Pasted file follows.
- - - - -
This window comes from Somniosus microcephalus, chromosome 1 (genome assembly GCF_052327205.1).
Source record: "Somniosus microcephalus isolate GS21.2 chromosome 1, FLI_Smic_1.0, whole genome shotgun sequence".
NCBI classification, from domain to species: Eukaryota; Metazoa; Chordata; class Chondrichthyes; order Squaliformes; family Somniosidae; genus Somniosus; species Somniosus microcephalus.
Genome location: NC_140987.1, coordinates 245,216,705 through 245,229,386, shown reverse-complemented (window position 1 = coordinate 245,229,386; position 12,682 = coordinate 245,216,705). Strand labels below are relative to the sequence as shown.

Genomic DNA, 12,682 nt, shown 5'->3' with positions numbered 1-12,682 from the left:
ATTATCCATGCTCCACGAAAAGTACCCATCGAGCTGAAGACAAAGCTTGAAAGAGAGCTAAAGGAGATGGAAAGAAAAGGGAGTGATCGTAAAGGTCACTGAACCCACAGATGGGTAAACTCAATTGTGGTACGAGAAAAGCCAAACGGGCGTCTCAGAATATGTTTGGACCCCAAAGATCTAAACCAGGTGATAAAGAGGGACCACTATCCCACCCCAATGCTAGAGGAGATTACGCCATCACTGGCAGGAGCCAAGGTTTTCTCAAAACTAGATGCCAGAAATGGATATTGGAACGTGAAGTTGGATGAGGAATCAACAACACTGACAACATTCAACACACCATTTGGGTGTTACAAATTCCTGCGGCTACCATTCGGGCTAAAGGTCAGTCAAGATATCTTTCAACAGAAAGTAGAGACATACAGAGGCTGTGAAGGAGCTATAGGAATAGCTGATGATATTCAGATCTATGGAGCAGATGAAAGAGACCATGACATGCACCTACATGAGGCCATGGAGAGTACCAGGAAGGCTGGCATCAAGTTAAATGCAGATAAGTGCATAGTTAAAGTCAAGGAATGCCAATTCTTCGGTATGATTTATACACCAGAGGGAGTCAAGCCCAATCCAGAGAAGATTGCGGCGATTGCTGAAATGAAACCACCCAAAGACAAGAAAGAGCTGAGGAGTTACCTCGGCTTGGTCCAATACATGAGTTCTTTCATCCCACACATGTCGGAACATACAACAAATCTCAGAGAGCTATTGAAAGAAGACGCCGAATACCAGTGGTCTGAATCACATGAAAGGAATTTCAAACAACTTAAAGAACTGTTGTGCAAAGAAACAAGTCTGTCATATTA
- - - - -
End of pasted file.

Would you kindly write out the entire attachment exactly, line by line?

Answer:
This window comes from Somniosus microcephalus, chromosome 1 (genome assembly GCF_052327205.1).
Source record: "Somniosus microcephalus isolate GS21.2 chromosome 1, FLI_Smic_1.0, whole genome shotgun sequence".
NCBI classification, from domain to species: Eukaryota; Metazoa; Chordata; class Chondrichthyes; order Squaliformes; family Somniosidae; genus Somniosus; species Somniosus microcephalus.
Genome location: NC_140987.1, coordinates 245,216,705 through 245,229,386, shown reverse-complemented (window position 1 = coordinate 245,229,386; position 12,682 = coordinate 245,216,705). Strand labels below are relative to the sequence as shown.

Genomic DNA, 12,682 nt, shown 5'->3' with positions numbered 1-12,682 from the left:
ATTATCCATGCTCCACGAAAAGTACCCATCGAGCTGAAGACAAAGCTTGAAAGAGAGCTAAAGGAGATGGAAAGAAAAGGGAGTGATCGTAAAGGTCACTGAACCCACAGATGGGTAAACTCAATTGTGGTACGAGAAAAGCCAAACGGGCGTCTCAGAATATGTTTGGACCCCAAAGATCTAAACCAGGTGATAAAGAGGGACCACTATCCCACCCCAATGCTAGAGGAGATTACGCCATCACTGGCAGGAGCCAAGGTTTTCTCAAAACTAGATGCCAGAAATGGATATTGGAACGTGAAGTTGGATGAGGAATCAACAACACTGACAACATTCAACACACCATTTGGGTGTTACAAATTCCTGCGGCTACCATTCGGGCTAAAGGTCAGTCAAGATATCTTTCAACAGAAAGTAGAGACATACAGAGGCTGTGAAGGAGCTATAGGAATAGCTGATGATATTCAGATCTATGGAGCAGATGAAAGAGACCATGACATGCACCTACATGAGGCCATGGAGAGTACCAGGAAGGCTGGCATCAAGTTAAATGCAGATAAGTGCATAGTTAAAGTCAAGGAATGCCAATTCTTCGGTATGATTTATACACCAGAGGGAGTCAAGCCCAATCCAGAGAAGATTGCGGCGATTGCTGAAATGAAACCACCCAAAGACAAGAAAGAGCTGAGGAGTTACCTCGGCTTGGTCCAATACATGAGTTCTTTCATCCCACACATGTCGGAACATACAACAAATCTCAGAGAGCTATTGAAAGAAGACGCCGAATACCAGTGGTCTGAATCACATGAAAGGAATTTCAAACAACTTAAAGAACTGTTGTGCAAAGAAACAAGTCTGTCATATTA